The first global history of architecture to give equal attention to Western and non-Western structures and built landscapes, Architecture since 1400 is unprecedented in its range, approach, and insight. From Tenochtitlan\u2019s Great Pyramid in Mexico City and the Duomo in Florence to Levittown\u2019s suburban tract housing and the Bird\u2019s Nest Stadium in Beijing, its coverage includes the world\u2019s most celebrated structures and spaces along with many examples of more humble vernacular buildings. Lavishly illustrated with more than 300 photographs, plans, and interiors, this book presents key moments and innovations in architectural modernity around the globe. Deftly integrating architectural and social history, Kathleen James-Chakraborty pays particular attention to the motivations of client and architect in the design and construction of environments both sacred and secular: palaces and places of worship as well as such characteristically modern structures as the skyscraper, the department store, and the cinema. She also focuses on the role of patrons and addresses to an unparalleled degree the impact of women in commissioning, creating, and inhabiting the built environment, with Gertrude Jekyll, Lina Bo Bardi, and Zaha Hadid taking their place beside Brunelleschi, Sinan, and Le Corbusier. Making clear that visionary architecture has never been the exclusive domain of the West and recognizing the diversity of those responsible for commissioning, designing, and constructing buildings, Architecture since 1400 provides a sweeping, cross-cultural history of the built environment over six centuries.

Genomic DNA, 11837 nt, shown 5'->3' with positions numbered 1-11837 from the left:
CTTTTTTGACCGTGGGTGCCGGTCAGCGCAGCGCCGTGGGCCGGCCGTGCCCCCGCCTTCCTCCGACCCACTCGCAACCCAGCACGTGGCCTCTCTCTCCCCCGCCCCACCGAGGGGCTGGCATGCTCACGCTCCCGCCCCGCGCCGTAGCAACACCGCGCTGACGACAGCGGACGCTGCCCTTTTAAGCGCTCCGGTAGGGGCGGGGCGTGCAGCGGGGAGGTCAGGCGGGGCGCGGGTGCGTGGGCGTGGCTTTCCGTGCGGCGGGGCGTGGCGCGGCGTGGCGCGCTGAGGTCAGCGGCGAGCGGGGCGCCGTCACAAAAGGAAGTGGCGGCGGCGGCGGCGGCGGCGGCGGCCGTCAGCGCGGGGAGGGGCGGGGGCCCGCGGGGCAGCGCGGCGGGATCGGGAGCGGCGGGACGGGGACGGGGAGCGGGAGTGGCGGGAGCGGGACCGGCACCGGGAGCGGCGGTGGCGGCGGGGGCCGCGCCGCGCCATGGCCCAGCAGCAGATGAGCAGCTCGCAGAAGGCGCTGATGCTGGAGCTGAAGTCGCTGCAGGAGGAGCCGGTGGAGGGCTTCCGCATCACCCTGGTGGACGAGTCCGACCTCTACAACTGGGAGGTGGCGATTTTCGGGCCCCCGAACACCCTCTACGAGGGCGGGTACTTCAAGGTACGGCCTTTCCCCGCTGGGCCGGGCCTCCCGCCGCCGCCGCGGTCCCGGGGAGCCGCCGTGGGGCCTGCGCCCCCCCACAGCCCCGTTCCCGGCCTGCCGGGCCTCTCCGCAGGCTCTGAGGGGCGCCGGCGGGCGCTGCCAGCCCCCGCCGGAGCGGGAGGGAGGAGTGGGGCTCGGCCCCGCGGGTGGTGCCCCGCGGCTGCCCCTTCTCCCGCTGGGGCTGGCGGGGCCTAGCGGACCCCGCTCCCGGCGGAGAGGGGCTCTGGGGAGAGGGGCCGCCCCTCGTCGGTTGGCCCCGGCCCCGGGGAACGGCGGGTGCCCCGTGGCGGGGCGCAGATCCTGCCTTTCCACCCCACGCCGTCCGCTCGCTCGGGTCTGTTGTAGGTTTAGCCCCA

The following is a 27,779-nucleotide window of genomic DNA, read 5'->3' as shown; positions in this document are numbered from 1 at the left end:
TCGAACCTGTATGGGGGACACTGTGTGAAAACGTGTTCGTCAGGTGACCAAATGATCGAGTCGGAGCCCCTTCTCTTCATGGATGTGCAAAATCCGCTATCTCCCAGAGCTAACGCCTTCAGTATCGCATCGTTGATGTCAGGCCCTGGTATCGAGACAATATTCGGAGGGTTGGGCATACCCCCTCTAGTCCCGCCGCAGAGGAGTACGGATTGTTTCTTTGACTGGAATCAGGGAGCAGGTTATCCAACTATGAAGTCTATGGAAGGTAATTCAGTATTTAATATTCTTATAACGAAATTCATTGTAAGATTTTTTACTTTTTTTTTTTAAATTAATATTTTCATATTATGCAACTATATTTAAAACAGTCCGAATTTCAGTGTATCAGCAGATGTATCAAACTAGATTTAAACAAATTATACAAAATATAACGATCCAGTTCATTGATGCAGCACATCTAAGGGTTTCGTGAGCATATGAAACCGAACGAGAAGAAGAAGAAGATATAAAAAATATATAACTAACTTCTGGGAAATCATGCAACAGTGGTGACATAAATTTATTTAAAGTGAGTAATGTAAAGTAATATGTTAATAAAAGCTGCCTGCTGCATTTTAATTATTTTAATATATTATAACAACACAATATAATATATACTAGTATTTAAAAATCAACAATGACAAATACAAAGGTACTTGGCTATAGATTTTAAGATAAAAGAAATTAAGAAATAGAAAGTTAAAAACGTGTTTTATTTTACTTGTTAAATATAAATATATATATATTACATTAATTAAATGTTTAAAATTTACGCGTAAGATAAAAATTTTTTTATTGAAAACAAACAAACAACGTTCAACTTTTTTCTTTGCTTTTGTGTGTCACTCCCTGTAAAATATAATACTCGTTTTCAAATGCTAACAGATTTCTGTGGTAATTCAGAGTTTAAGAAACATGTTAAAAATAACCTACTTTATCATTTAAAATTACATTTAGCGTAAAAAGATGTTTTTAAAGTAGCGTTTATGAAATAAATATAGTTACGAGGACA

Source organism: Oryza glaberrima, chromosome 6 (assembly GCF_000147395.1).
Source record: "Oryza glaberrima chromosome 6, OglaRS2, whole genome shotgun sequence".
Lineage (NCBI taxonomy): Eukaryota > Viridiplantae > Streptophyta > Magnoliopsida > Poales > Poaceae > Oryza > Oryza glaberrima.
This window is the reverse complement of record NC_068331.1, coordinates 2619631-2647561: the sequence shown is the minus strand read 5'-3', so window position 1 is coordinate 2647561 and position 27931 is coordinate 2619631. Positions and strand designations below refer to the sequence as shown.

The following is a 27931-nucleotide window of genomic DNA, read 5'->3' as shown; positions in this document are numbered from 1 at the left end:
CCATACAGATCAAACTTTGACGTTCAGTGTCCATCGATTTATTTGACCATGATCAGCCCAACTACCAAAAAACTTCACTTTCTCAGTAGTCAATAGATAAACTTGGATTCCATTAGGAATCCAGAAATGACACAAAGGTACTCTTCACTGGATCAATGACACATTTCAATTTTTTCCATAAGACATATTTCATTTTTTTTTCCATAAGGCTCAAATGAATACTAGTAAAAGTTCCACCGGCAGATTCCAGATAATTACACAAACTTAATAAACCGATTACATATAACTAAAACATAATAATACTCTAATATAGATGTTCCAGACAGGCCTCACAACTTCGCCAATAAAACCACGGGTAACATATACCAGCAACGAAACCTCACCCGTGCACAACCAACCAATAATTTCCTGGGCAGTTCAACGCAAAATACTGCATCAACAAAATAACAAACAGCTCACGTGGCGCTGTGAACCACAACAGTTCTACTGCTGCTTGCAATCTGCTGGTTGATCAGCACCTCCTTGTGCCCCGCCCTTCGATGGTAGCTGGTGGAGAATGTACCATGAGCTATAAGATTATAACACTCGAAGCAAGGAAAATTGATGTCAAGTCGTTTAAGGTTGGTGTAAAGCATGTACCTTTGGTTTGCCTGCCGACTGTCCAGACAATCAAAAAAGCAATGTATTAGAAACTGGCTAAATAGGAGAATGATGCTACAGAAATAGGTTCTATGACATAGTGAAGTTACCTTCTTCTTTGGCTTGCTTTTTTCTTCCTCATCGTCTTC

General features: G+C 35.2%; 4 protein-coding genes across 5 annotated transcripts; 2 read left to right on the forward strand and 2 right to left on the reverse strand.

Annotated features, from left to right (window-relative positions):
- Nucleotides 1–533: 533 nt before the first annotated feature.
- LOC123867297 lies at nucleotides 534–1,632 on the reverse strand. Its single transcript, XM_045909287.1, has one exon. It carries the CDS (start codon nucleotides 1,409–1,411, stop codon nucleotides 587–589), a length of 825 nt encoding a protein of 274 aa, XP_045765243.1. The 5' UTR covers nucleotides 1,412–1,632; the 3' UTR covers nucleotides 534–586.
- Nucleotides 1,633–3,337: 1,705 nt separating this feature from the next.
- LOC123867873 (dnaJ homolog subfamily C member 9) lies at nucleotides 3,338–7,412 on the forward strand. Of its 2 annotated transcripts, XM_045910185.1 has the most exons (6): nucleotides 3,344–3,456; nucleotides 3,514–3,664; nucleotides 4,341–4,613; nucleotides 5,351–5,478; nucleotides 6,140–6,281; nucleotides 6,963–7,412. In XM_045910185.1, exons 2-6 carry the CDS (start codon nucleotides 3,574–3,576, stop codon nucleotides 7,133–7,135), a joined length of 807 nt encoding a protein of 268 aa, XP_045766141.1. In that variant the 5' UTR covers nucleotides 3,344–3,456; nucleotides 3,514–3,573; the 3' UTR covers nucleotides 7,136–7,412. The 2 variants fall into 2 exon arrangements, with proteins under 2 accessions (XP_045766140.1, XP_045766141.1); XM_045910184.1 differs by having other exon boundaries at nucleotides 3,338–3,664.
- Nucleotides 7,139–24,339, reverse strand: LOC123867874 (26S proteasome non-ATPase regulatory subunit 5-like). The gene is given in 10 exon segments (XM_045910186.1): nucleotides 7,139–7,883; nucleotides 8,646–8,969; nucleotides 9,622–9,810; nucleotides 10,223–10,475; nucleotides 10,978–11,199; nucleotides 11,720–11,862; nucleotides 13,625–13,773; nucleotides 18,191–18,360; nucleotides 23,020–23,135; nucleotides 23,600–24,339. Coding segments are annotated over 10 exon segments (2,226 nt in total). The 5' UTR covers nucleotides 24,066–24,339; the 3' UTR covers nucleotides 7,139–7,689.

Kathleen James-Chakraborty is professor of art history at University College Dublin. She is the author of German Architecture for a Mass Audience and Erich Mendelsohn and the Architecture of German Modernism and the editor of Bauhaus Culture: From Weimar to the Cold War (Minnesota, 2006).
Contents List of Illustrations Acknowledgments Introduction Kathleen James-Chakraborty 1. Wilhelmine Precedents for the Bauhaus: Hermann Muthesius, the Prussian State, and the German Werkbund John V. Maciuika 2. Henry van de Velde and Walter Gropius: Between Avoidance and Imitation Kathleen James-Chakraborty 3. From Metaphysics to Material Culture: Painting and Photography at the Bauhaus Rose-Carol Washton Long 4. Architecture, Building, and the Bauhaus Wallis Miller 5. Bauhaus Theater of Human Dolls Juliet Koss 6. Utopia for Sale: The Bauhaus and Weimar Germany's Consumer Culture Frederic J. Schwartz 7. Bauhaus Architecture in the Third Reich Winfried Nerdinger 8. From Isolationism to Internationalism: American Acceptance of the Bauhaus Kathleen James-Chakraborty 9. The Bauhaus in Cold War Germany Greg Castillo Notes Select Bibliography Contributors Index